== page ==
The subtle interweaving of Russian and Scottish cultures resulted in a joint international project “Lermontov”, leading to the installation of a bronze bust in the Scottish village of Earlston to commemorate the 200th anniversary of the poet. According to the centuries-old manuscripts, this was the place where Thomas “The Rhymer” Learmonth made his home.

Thomas performs with the orchestra conducted by Anton Shaburov at the Yekaterinburg Philharmonic Hall

I wanted to come to Russia because I felt its culture pulling me by the sleeve!”, recounts the modern bard Thomas Beavitt.

His first poetic translations were based on the work of Vladimir Vysotsky, whose birthday fell on January 25 – coincidentally, the same birth date as that of the famous Scottish poet Robert Burns. This coincidence inspired Thomas to conduct several musical performances in Russia with musical reflections on the work of the two poets from different eras.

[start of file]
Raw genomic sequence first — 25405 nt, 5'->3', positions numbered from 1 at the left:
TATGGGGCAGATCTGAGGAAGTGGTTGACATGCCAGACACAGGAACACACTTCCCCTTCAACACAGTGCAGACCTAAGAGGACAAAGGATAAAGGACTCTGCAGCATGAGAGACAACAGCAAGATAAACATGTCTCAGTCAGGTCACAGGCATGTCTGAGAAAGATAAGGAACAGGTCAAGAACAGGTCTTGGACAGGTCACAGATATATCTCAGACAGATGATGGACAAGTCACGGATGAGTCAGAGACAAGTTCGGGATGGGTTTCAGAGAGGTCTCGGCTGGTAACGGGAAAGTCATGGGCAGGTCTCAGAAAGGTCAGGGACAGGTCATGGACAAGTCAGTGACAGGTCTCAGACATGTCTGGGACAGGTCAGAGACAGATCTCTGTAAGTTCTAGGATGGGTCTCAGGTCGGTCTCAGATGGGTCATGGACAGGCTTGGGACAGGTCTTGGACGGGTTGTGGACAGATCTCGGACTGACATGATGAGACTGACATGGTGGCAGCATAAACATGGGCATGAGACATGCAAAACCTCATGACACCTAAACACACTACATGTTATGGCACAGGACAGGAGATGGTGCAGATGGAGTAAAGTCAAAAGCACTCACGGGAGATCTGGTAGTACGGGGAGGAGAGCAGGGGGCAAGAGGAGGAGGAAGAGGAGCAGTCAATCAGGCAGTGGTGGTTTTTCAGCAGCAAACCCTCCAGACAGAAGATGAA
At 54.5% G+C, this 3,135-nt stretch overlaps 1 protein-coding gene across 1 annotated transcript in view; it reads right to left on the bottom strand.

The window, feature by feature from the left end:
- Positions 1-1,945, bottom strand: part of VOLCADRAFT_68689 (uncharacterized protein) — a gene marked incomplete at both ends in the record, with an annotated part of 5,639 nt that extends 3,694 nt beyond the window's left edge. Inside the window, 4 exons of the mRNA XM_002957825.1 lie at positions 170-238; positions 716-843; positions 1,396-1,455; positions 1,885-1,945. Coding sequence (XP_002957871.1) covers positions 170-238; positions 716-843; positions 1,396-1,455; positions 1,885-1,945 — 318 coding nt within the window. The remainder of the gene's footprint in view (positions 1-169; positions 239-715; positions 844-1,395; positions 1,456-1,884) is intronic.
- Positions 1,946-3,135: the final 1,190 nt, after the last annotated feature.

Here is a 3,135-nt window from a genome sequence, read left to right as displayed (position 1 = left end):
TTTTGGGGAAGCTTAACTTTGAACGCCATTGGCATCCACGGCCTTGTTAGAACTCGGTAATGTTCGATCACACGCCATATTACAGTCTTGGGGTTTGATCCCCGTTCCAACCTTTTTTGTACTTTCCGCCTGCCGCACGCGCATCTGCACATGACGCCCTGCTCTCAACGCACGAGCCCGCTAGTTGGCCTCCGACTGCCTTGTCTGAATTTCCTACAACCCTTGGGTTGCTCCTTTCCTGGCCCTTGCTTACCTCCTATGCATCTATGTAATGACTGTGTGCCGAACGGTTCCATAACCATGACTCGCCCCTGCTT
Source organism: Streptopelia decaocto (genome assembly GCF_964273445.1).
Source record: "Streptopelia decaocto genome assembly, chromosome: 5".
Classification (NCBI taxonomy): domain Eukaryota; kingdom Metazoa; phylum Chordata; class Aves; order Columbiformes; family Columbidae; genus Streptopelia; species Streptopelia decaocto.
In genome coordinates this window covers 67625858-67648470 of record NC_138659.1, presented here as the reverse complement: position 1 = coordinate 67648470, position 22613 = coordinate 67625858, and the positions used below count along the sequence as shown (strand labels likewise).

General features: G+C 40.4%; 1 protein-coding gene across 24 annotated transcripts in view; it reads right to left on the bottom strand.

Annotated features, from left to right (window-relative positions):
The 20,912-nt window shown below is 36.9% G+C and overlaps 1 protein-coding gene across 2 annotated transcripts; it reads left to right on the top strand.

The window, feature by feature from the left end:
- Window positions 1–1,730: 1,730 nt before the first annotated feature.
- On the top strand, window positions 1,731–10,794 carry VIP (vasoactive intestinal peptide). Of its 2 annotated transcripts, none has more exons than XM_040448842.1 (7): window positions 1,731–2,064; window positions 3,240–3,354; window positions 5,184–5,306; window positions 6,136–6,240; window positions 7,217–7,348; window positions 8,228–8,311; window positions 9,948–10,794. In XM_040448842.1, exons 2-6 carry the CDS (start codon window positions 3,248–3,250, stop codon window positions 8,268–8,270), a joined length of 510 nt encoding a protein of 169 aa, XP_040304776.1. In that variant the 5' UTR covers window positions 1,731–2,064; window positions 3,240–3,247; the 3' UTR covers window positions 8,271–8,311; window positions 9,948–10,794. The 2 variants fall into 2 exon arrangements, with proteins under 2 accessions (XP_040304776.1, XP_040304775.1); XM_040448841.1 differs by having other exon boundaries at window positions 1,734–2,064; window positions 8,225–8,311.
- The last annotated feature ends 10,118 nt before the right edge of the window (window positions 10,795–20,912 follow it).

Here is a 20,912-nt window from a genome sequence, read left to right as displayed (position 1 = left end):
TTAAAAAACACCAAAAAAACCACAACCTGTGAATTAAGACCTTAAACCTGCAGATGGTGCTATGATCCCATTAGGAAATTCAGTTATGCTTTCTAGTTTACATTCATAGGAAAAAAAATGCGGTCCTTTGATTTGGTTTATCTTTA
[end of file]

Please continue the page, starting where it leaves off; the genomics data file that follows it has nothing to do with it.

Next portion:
“By 2009, although my Russian language was still rather basic, I had already started translating Russian songs and poems into English. The first song I translated into English was ‘Liricheskaya’ by Vladimir Vysotsky”, said Thomas Beavitt.

Thomas has been living in Russia since 2013 – first in Moscow, then for 7 years in Yekaterinburg, and now recently moved with his wife to Crimea. Now, as well as a bard and poet, he works as a professional translator of scientific articles and books.

Novaya Skazka orchestra

Konstantin Uvarov, artistic director of the Novaya Skazka project, said:
The same Ivan Dontsov who produced the Novaya Skazka project introduced us to Thomas’ work. And we just fell in love with Thomas and his music! We hope that this concert is just the beginning of our collaborative work with Thomas – we plan to create a great musical fairy tale together.